Friday, July 29, 2011

Pangaea: Wandering Poles and Continents Debate


The supercontinent Pangaea, which roughly 300-200 million years ago existed as the only landmass on Earth, plays a special role in the history of geophysics. 

Animation of the break-up of Pangaea and the formation of modern continents.
File:Pangea animation 03.gif
Image: Wikipedia

The geological, biological, and paleontological similarities between now-distant shores -- once connected in Pangea -- gave the first evidence for the theory of continental drift. That Pangea came apart to form the modern world is well established, but exactly how, when, and where the individual plates moved are still up for debate.
Pangaea, from Ancient Greek πᾶν pan "entire", and Γαῖα Gaia "Earth", Latinized as Gæa) was the supercontinent that existed during the Paleozoic and Mesozoic eras about 250 million years ago, before the component continents were separated into their current configuration.

The name was coined during a 1926 symposium discussing Alfred Wegener's theory of continental drift. In his book The Origin of Continents and Oceans (Die Entstehung der Kontinente und Ozeane) first published in 1915, he postulated that all the continents had at one time formed a single supercontinent which he called the
File:Pangaea continents.svg
Image: Wikipedia

"Urkontinent", before later breaking up and drifting to their present locations.

The single enormous ocean which surrounded Pangaea was accordingly named Panthalassa.

Drawing on new high-quality paleomagnetic data, Domeier et al. describe the movements of Gondwana that, until its separation from Laurasia 200 million years ago, formed the southern half of Pangea. The authors collected samples drawn from the Sierra Chica, a band of ancient volcanic rocks in central Argentina. Within the samples the magnetic minerals hematite and titanomagnetite were used to calculate the geographic location of the magnetic pole 263 million years ago.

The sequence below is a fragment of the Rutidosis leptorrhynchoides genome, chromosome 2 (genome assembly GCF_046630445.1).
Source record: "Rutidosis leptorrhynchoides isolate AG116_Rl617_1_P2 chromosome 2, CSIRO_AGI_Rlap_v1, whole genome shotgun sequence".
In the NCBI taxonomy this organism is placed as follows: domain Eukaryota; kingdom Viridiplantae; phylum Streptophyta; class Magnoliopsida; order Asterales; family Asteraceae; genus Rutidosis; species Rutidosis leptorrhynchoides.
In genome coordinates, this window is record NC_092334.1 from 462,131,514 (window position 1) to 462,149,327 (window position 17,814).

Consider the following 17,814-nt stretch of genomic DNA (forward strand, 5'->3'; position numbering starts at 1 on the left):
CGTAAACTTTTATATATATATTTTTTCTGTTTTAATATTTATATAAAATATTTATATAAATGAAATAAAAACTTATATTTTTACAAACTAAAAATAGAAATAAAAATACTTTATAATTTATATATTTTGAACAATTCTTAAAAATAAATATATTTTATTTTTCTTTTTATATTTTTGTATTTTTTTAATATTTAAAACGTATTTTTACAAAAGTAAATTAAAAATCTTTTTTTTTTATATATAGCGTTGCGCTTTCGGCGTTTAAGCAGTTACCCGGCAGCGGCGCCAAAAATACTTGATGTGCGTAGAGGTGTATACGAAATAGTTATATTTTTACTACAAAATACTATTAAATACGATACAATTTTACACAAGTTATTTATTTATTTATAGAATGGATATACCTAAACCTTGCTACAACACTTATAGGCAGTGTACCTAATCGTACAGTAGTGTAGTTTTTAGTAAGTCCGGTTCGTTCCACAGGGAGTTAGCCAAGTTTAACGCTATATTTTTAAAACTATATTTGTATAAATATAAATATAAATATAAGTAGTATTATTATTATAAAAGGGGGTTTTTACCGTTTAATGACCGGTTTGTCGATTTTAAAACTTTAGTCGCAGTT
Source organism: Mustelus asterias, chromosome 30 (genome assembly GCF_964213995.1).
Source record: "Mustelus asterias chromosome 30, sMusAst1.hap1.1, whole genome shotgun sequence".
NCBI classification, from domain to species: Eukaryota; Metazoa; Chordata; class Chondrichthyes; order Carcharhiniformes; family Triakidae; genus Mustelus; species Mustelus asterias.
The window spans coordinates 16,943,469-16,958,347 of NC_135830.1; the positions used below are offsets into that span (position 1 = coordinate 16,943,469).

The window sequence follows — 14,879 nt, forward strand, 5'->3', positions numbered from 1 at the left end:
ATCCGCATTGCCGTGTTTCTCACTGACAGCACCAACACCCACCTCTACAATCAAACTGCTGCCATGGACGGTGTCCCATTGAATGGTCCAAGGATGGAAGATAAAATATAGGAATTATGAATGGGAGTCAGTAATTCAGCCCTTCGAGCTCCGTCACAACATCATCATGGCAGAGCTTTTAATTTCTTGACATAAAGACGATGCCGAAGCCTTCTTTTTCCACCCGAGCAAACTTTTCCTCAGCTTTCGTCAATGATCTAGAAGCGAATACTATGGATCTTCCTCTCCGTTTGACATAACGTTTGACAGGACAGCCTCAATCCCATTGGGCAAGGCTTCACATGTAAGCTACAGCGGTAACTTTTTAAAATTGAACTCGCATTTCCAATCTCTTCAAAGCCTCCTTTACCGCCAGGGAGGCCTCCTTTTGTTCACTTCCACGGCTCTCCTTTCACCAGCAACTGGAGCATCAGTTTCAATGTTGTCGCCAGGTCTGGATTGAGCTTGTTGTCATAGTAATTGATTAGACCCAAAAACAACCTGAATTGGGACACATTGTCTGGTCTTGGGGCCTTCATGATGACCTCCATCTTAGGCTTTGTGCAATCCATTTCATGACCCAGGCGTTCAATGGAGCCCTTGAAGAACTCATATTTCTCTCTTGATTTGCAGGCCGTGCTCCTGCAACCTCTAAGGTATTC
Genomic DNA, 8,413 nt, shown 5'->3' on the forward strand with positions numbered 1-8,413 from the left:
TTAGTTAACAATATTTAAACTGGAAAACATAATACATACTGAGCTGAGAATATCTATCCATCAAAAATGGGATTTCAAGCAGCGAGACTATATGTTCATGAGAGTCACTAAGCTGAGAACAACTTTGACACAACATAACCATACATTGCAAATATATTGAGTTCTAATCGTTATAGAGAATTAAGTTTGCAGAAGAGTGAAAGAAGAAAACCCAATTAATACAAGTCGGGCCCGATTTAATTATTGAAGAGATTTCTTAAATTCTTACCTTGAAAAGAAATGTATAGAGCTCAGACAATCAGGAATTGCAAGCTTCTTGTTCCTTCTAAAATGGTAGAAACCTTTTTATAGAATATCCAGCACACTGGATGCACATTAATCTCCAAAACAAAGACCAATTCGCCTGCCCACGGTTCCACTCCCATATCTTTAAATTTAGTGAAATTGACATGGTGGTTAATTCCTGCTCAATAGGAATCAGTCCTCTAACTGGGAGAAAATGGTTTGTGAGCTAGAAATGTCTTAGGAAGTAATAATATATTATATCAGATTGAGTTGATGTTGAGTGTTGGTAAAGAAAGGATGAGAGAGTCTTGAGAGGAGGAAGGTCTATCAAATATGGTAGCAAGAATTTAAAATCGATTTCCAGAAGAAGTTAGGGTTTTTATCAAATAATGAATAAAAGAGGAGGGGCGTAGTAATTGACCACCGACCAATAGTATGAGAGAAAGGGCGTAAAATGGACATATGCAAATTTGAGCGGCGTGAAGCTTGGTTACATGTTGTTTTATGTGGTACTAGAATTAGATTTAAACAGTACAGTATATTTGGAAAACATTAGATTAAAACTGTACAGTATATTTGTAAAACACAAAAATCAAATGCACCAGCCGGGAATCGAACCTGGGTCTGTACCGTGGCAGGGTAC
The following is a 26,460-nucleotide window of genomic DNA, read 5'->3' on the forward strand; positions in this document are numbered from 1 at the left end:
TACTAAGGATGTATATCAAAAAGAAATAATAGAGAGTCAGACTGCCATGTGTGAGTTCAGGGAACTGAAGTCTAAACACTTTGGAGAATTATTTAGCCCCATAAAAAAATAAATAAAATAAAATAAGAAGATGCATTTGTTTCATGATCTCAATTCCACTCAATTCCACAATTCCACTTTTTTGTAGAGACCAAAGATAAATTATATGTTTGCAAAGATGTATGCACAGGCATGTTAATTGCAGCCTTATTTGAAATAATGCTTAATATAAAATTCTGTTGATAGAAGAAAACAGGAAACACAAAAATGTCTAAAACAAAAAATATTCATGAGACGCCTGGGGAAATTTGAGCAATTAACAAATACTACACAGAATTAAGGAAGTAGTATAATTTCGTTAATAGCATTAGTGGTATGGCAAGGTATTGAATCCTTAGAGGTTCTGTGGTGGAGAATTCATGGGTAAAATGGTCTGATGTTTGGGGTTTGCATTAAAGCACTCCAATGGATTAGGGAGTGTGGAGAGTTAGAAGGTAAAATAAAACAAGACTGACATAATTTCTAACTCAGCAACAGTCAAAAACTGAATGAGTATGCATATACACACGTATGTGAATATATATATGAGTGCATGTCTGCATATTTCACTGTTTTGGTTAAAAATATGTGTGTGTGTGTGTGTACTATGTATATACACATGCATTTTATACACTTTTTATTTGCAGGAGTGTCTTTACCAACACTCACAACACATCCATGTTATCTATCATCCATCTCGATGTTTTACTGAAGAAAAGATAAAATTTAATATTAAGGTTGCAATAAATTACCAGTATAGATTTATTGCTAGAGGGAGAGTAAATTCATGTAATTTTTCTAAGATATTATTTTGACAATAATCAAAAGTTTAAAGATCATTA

Gondwana and Laurasia
File:Laurasia-Gondwana.svg
Image: Wikipedia

Because the Earth's magnetic poles drift only slightly over time and have well-known reversal episodes, deviations in the location of the calculated pole (paleopole) from the present location are an indication that the plate underlying the volcanic rock has moved since the lava solidified. Changes in the paleopole drawn from samples of different ages from the same plate give a map for the plate's movement.
A global paleogeographic reconstruction of the Earth during the Late Triassic, approximately 220 Mya, showing Gondwana breaking away from Laurasia in the north
File:LateTriassicGlobal.jpg
Image: Wikipedia

Previous research had trouble reconciling the paths traveled by Gondwana and Laurasia, despite the fact that the two landmasses were still joined at the time. The authors' paleopole, whose location and age were determined more accurately than in most related research, falls in between those previously calculated from Gondwanan and Laurasian samples. 

They suggest that any apparent differences between the paleopoles for Gondwana and Laurasia are due to sampling bias and other sources of error.


Citation: Geochemistry, Geophysics, Geosystems, doi:10.1029/2011GC003616, 2011 http://dx.doi.org/10.1029/2011GC003616

Title: New Late Permian paleomagnetic data from Argentina: Refinement of the apparent polar wander path of Gondwana

Authors: Mathew Domeier: Department of Geological Sciences, University of Michigan, Ann Arbor, Michigan, USA;

Rob Van der Voo; Department of Geological Sciences, University of Michigan, Ann Arbor, Michigan, United States and Center for Advanced Study, Norwegian Academy of Science and Letters, Oslo, Norway;

Eric Tohver: School of Earth and Geographical Sciences, University of Western Australia, Crawley, Western Australia, Australia;

Renata N. Tomezzoli and Haroldo Vizan: Departamento de Ciencias Geológicas, Universidad de Buenos Aires, Ciudad Universitaria, Buenos Aires, Argentina;

Trond H. Torsvik: Center for Advanced Study, Norwegian Academy of Science and Letters, Oslo, Norway; and Department of Physics, University of Oslo, Oslo, Norway; and School of Geosciences, University of the Witwatersrand, Johannesburg, South Africa;

Jordan Kirshner: Department of Geological Sciences, University of Michigan, Ann Arbor, Michigan, United States.

1 comment: